Thai Life

 

The Riddle of Gasohol

Recently the Thai Government has been promoting the use of locally derived ethanol (from agricultural sources) at varying concentrations in petrol. Known as Gasohol the benefits are : Cheaper fuel, less reliance on foreign imports, conserves existing fuel reserves and pollutes less.

Unfortunately the advantages are equally mirrored by the draw-backs. Namely that food prices increase as fields previously used for the local market are taken up for the production of gasohol sourced products. The second problem is that hydrocarbon-based fuels have a very dense chemical structure and alcohol-based fuels are not as dense. In layman's terms this can mean that the you would need to use more organic/alcohol based fuels to go the same distance as 91 or 95 octane fuels.
A third (some say crucial flaw) draw-back is that the organic nature of Gasohol petroleum can cause complications and problems for engines that aren't designed to run on the stuff. The gasohol mix that contains more than 10% can aggravate an engines problems even further. Specifically, if an engine uses a carburettor the density difference will mean the float-chamber is out-of-sync and severe performance problems can result. Metal fatigue has bee reported in small Honda Engines and there is a high risk of rotting the rubber parts and seals in the fuel lines. With an increased ethanol additive this could lead to accelerated engine wear and break-down as well.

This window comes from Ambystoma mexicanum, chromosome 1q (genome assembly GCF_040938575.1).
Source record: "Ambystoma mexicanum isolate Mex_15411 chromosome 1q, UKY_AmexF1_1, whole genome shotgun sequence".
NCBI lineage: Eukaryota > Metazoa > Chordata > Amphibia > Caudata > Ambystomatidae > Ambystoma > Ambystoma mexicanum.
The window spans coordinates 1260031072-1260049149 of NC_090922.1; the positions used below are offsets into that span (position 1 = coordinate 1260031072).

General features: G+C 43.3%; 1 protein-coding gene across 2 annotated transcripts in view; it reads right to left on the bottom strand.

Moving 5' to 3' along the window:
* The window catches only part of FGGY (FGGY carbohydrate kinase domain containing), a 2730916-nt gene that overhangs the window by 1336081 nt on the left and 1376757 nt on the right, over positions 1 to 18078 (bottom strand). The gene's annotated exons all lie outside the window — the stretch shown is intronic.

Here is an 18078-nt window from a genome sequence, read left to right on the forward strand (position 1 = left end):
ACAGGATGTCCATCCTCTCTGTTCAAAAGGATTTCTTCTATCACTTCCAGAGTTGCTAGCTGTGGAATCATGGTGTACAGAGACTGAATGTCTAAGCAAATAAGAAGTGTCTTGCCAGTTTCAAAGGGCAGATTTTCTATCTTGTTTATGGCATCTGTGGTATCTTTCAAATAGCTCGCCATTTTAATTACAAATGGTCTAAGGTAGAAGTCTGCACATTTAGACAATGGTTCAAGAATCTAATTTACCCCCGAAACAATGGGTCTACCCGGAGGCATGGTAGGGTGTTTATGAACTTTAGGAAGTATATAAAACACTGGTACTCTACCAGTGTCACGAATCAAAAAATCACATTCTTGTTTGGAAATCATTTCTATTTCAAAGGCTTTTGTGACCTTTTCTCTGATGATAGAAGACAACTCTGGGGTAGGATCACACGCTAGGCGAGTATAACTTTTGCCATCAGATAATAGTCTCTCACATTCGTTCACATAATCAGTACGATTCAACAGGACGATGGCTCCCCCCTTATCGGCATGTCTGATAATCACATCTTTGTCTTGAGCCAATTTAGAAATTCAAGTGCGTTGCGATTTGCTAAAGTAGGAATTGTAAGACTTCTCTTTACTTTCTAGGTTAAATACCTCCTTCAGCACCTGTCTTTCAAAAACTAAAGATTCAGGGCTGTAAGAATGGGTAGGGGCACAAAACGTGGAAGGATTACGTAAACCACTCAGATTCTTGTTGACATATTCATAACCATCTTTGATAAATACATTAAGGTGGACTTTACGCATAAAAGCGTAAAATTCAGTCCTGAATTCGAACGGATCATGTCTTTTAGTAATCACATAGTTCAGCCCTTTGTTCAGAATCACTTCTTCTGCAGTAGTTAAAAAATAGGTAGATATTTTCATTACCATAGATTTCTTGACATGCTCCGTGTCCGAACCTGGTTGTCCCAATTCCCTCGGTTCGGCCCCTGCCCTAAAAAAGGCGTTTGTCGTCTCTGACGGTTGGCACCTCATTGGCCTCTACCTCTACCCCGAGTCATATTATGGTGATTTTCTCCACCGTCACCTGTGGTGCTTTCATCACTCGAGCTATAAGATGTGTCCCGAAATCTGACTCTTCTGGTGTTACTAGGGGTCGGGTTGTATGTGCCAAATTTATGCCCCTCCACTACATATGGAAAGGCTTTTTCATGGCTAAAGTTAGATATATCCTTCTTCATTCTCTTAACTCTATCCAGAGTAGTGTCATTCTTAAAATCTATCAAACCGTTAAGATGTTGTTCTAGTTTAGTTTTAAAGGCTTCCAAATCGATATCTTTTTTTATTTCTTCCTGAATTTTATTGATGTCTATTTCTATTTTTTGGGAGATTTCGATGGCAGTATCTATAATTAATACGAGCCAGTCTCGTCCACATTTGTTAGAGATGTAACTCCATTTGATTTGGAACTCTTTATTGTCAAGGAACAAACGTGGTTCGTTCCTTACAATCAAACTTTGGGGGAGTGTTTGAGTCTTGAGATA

In fact only the very latest (ie 2007) engines tend to come with a specific manufacturers endorsement that they are 100% gasohol compatible. As one expat put it:

"The average Thai consumer's purchasing decision is cost based, and he/she has little to no knowledge on the technical issues. Put simply gasohol is not compatible with a vast majority of vehicles on Thai roads, and in fact is unsafe in many."

As many expats already are aware there were three main fuels available in Thailand: Diesel
91 Octane aka Benzine 91- slightly cheaper than 95
95 Octane aka Benzine 95 - slightly dearer than 91 but more suitable for high performance engines (typically turbo and supercharged ones). Ideally they should be 99 octane + but that's another story. ;)

Now that gasohol has entered the scene there are two 'new' fuels to choose from: 91 Gasohol and 95 Gasohol, both mixes at 10% concentration.
As of 8th January 2008 95 Octane petrol is very scarce and only a few gas stations in Thailand still have it due to the refineries bowing to government pressure to encourage gasohol. This is a shame as many of the high performance bikes and cars in Thailand use this fuel for best results.
The Thai government seems to be overpromoting gasohol while not realising that few of Thailands vehicles can use gasohol without risking engine damage!

According to a source in BMW, they are working on a solution to fix the wear and tear problems imposed by gasohol but the solution will be at least 2 to 3 years away.

91 Octane is still available for those of us who value the performance and state of our bikes/cars and this gives near-similar performance compared to 95 Octane. Unfortunately even this budget fuel is under threat by the powers-that-be who have declared that it is to be phased out by 2012 in favour of 20% Ethanol Gasohol (E80).

Whether the government will see sense, manufacturers will be able to guarantee engine compatibility or the unfortunate bikers and petrol heads will have to replace our machines with ones that are fuel-injected/compatible remains to be seen. It could well be that in the near-future there will be a glut of cheap bikes up for sale!

Thai politics are a changing entity so watch this space for updates!

 
Farang columnist Johnny BThis section is hosted by our resident columnist Johnny B. who has been living in Thailand for seven years now and currently is based out of Bangkok.

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